• @DanielE.Shub I would disagree with that. Even if the open version is easily googleable and the reader is comfortable with looking for free versions when they hit a paywall (both nontrivial assumptions), I would fear there's a big chance the potential reader will simply not bother. (After all, there's a risk in going fishing for free versions, as you never know how long the search might take.) Even with easily-googleable papers, the replacement quite drastically reduces the usefulness of the link.
    – E.P.
    Jan 23, 2014 at 13:24

Regarding posts that contain links to freely-available versions that are not obviously pirated: I don't see the point to removing links to content. While there is indeed an argument for the permanence of the journal version (though this is only valid if it's a DOI link!), I don't see why both types of link can't coexist.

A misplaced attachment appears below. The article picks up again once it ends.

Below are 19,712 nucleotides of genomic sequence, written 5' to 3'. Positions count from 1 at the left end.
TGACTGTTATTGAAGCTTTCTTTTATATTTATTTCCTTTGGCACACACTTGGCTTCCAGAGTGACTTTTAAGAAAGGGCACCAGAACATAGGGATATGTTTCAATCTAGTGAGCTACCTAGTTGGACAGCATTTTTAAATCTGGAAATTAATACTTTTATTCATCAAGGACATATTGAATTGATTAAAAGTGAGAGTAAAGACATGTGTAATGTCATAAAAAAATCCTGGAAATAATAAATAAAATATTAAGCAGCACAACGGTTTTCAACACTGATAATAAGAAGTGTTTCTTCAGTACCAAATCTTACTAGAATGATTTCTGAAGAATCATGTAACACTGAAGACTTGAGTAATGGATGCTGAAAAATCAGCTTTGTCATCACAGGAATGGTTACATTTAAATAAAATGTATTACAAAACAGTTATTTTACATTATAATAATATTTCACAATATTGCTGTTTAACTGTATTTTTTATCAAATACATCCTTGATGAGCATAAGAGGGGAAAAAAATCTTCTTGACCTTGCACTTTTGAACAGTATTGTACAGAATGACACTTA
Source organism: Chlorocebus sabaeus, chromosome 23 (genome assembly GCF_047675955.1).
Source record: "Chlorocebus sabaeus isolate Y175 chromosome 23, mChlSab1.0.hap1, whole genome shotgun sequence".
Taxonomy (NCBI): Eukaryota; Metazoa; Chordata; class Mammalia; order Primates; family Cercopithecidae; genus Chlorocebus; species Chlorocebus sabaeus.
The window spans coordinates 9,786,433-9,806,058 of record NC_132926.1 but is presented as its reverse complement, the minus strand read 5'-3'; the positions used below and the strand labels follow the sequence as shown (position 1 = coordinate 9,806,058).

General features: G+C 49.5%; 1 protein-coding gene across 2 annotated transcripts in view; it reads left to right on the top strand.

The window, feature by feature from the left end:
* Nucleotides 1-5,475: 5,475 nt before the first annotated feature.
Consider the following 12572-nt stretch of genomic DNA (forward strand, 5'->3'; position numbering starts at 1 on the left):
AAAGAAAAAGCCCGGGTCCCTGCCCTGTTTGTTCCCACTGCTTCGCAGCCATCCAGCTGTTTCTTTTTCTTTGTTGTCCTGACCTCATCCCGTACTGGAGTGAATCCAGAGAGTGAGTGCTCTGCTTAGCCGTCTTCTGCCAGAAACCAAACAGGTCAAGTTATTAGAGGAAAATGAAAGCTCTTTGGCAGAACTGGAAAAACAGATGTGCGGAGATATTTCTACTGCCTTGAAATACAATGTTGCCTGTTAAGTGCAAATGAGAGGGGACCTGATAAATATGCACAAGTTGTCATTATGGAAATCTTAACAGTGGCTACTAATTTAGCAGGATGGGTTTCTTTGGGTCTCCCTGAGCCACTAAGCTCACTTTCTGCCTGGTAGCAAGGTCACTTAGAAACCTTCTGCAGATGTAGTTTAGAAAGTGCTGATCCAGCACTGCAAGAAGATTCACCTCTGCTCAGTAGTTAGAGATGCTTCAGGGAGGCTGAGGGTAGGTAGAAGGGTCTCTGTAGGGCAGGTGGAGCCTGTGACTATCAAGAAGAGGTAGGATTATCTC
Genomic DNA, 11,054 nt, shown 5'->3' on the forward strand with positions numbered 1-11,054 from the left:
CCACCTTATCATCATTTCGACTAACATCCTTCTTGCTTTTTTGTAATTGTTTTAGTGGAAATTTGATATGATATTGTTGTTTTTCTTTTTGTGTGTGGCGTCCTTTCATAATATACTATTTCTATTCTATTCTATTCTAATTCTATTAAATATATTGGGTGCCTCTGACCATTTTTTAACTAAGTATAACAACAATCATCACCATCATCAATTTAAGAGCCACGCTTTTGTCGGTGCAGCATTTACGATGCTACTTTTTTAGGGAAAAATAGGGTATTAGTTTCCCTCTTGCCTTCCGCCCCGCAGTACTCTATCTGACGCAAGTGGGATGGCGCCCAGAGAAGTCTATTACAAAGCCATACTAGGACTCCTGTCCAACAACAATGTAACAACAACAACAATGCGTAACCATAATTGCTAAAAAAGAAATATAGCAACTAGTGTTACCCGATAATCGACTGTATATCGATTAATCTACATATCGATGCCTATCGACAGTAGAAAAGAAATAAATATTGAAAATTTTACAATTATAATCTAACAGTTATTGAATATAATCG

If a post already has an ostensibly legitimate link, add the journal (DOI!) version instead of replacing the eprint.

  • Good point re DOIs. Ideally, from a permanence point of view, people wouldn't use any other link.
    – Flyto
    Jan 23, 2014 at 13:54

I agree with others that we shouldn't host links to copyright-infringing copies of papers. However, since different journals permit reproduction of different stages of the publication process in different circumstances (e.g. some allow authors to put a copy on their personal website), it isn't necessarily straightforward to determine what is a copyright-infringing copy.

Therefore, I think that we should refrain from flagging this unless it's very clear that the version being linked infringes, and perhaps add something to the Help for the site pointing out that we don't want dodgy links.